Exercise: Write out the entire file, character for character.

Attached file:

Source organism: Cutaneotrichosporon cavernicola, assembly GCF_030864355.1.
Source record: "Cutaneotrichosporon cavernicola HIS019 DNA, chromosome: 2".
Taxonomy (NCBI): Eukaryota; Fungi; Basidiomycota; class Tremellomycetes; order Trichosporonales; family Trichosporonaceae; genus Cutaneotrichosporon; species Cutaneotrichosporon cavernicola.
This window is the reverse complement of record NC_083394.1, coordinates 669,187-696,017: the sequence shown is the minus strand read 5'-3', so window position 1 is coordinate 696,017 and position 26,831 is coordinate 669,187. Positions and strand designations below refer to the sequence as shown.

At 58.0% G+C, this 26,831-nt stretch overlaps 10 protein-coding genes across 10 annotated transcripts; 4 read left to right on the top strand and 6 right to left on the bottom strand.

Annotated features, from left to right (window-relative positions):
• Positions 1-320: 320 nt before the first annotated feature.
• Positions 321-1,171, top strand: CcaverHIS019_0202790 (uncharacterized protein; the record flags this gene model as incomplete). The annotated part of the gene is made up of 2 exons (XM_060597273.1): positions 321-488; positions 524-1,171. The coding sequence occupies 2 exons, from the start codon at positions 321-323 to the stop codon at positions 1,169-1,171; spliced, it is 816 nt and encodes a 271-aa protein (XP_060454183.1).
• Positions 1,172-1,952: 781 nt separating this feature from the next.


Source organism: Cutaneotrichosporon cavernicola, assembly GCF_030864355.1.
Source record: "Cutaneotrichosporon cavernicola HIS019 DNA, chromosome: 2".
Taxonomy (NCBI): Eukaryota; Fungi; Basidiomycota; class Tremellomycetes; order Trichosporonales; family Trichosporonaceae; genus Cutaneotrichosporon; species Cutaneotrichosporon cavernicola.
This window is the reverse complement of record NC_083394.1, coordinates 669,187-696,017: the sequence shown is the minus strand read 5'-3', so window position 1 is coordinate 696,017 and position 26,831 is coordinate 669,187. Positions and strand designations below refer to the sequence as shown.

At 58.0% G+C, this 26,831-nt stretch overlaps 10 protein-coding genes across 10 annotated transcripts; 4 read left to right on the top strand and 6 right to left on the bottom strand.

Annotated features, from left to right (window-relative positions):
• Positions 1-320: 320 nt before the first annotated feature.
• Positions 321-1,171, top strand: CcaverHIS019_0202790 (uncharacterized protein; the record flags this gene model as incomplete). The annotated part of the gene is made up of 2 exons (XM_060597273.1): positions 321-488; positions 524-1,171. The coding sequence occupies 2 exons, from the start codon at positions 321-323 to the stop codon at positions 1,169-1,171; spliced, it is 816 nt and encodes a 271-aa protein (XP_060454183.1).
• Positions 1,172-1,952: 781 nt separating this feature from the next.